People who have this disorder will eat large amounts of food in a short amount of time, such as over two hours. They eat when full or not hungry, and they eat fast. Often, they eat alone or in secret to avoid embarrassment and are ashamed. They will always try diets but with no results.

Research is showing there are a complex number of factors that cause this disorder and the others. And of course, being overweight has many complications for the body.

Diagnosis and Treatment for Eating Disorders

Eating disorders are serious problems and need to be diagnosed and treated like any medical disease, Lobb said. If they continue to go untreated, these behaviors can result in future severe medical complications that can be life-threatening.

There are two general treatment approaches used for eating disorders, Goss and Lobb noted.

For the most severe types, where a person’s health or life may be in danger, inpatient hospitalization in a facility that specializes in eating disorders may be needed or recommended.

When the degree of the eating disorder is less severe but still debilitating, most people are treated in an outpatient setting. Such outpatient treatment will usually include individual therapy, but may also include a group therapy component.

“Living with an eating disorder is living every day with the feelings of shame and guilt,” Lobb said. “Every meal is a potential triggering event or a disaster waiting to happen.”

Eating disorder management tends to focus on a “good thought turned into behavior” approach put into daily practice. Many find that mindfulness practices also can be helpful, such as taking time to think about each bite of a meal and pausing between bites. 

For most people struggling with an eating disorder, no matter the type, recovery is a lengthy process that requires a lot of effort, a sincere desire to change and the support of family, friends and professionals. 

“Some people find it helpful to begin their journey of recovery by talking to their physician or a close personal friend they trust,” Lobb said. “Eating disorders are best treated by a mental health specialist who is experienced in such treatment.”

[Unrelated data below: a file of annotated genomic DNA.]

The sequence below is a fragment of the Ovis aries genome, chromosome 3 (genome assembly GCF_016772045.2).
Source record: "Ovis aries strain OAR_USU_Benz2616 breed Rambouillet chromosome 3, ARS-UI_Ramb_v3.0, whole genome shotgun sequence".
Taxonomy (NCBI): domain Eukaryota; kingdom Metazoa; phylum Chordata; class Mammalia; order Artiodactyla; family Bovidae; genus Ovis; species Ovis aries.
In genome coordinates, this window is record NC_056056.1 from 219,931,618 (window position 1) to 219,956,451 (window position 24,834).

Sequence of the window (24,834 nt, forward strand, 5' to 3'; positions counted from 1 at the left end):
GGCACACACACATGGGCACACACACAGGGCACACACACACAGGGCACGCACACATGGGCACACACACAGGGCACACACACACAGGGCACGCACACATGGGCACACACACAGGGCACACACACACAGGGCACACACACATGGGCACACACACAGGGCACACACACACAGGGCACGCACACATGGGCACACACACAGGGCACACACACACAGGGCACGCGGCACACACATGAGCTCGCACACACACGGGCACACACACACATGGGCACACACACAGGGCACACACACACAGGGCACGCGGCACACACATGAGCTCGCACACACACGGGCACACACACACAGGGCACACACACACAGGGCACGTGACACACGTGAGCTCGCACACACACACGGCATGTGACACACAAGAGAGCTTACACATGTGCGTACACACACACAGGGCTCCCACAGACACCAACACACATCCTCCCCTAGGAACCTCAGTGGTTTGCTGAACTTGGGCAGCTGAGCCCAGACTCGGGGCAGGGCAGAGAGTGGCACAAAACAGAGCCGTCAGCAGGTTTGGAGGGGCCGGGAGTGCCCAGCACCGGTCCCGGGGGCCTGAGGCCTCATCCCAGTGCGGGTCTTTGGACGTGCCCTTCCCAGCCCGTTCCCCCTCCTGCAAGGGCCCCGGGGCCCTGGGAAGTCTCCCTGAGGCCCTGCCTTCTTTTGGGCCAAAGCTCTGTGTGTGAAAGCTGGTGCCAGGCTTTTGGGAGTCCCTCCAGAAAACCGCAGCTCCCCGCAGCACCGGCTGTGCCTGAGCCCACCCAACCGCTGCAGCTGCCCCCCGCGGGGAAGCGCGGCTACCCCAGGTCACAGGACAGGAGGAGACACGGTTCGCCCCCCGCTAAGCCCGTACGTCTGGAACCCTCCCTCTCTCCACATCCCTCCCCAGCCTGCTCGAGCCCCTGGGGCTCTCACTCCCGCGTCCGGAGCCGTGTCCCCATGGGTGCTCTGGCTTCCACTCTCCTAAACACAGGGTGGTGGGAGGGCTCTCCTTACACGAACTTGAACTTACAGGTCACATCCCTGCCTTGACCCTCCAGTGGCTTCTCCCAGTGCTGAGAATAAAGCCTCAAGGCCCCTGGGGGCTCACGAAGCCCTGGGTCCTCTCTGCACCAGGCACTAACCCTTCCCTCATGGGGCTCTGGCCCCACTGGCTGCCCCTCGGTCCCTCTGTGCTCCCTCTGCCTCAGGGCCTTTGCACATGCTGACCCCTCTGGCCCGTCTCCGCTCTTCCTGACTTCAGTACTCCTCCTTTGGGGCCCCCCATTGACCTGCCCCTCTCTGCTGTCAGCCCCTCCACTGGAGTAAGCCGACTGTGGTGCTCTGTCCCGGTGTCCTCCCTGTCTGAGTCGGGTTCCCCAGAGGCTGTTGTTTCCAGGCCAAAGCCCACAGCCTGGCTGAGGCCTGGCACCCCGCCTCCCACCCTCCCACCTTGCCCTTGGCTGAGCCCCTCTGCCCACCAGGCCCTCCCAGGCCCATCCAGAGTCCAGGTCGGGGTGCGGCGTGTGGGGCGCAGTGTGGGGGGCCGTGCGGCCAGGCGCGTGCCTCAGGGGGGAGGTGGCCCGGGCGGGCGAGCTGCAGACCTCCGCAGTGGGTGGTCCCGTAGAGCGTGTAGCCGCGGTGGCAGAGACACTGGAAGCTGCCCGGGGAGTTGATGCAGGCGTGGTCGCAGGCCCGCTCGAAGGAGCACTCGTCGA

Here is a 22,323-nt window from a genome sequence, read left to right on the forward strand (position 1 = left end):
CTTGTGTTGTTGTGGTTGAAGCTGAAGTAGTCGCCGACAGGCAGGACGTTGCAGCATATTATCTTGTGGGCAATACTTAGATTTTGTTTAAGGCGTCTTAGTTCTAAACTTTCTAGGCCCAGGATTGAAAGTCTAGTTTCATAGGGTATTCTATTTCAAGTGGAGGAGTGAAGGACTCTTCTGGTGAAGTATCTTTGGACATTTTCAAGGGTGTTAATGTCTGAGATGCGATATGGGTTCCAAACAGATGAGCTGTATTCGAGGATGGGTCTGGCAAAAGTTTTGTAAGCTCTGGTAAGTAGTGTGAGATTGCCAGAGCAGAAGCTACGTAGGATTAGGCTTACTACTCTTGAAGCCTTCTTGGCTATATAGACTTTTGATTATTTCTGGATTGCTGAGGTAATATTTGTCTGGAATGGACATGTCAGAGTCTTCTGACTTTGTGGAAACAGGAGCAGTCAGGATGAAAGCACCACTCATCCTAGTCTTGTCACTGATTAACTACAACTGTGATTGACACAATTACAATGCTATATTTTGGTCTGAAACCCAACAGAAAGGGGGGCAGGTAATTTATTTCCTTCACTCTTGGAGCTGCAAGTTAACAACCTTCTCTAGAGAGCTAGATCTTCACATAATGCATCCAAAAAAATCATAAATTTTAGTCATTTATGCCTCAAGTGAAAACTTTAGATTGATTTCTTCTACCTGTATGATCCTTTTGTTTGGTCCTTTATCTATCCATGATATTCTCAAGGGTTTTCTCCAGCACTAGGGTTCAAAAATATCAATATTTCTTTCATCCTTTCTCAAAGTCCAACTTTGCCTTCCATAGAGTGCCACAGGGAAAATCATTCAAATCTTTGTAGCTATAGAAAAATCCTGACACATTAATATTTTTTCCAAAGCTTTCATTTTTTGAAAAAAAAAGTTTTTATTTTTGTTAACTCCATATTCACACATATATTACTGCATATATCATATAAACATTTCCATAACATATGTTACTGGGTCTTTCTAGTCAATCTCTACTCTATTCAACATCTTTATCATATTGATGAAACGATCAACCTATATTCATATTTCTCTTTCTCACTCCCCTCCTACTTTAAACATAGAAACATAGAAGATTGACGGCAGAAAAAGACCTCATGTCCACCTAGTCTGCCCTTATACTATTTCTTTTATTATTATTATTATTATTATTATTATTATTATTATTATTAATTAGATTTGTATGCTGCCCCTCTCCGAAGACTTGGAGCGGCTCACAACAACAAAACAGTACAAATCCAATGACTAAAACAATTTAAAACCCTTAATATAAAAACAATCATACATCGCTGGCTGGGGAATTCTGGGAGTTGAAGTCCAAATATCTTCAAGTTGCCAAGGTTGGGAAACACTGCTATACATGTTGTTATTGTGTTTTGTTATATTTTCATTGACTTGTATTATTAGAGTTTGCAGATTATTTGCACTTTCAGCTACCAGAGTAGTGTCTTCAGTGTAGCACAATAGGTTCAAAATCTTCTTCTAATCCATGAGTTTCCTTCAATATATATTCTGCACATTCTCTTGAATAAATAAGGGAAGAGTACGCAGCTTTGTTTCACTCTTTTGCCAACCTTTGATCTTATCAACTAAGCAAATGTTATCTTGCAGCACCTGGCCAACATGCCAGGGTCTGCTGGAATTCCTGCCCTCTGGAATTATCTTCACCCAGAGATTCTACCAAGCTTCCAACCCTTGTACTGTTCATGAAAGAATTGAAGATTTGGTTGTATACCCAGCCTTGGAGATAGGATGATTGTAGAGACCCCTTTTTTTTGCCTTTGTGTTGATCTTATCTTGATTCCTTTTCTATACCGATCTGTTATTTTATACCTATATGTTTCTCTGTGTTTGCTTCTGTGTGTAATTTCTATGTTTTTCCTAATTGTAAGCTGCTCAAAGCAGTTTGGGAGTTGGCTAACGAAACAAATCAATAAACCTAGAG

Meal Tips

Since eating is essential for life, avoiding food is never an option. Goss offers a few tips to help someone start structuring his or her eating habits:

• Start by creating a structure for eating. Schedule yourself to eat three meals and 2-3 snacks daily to regain some structure with your nutritional intake. 
• Eat slowly to allow time for the body’s message of fullness to be recognized by your brain, and allow adequate time to enjoy your food in a pleasant setting.
• All foods are acceptable. Restricting food often can lead to binge eating. Meals should have a variety of foods, be nutritionally balanced and have moderate servings for health and taste enjoyment.

“Changing your behaviors and habits takes patience, time and planning,” Goss said. “You are taking care of yourself when you work with a knowledgeable medical treatment team and good support team with whom you feel comfortable on your journey to recovery.” 

If you need help, start by talking with your primary care provider. If you don’t have one, go to www.phhealthcare.org/doctor or call the Family Medicine Continuity Clinic at 814-503-4305 located in DuBois. If you would like to contact Penn Highlands Behavioral Health Services directly, call 814-375-6379, or if you would like to contact the Diabetes and Nutritional Wellness Clinic for its offices around the region, call 814-375-3890.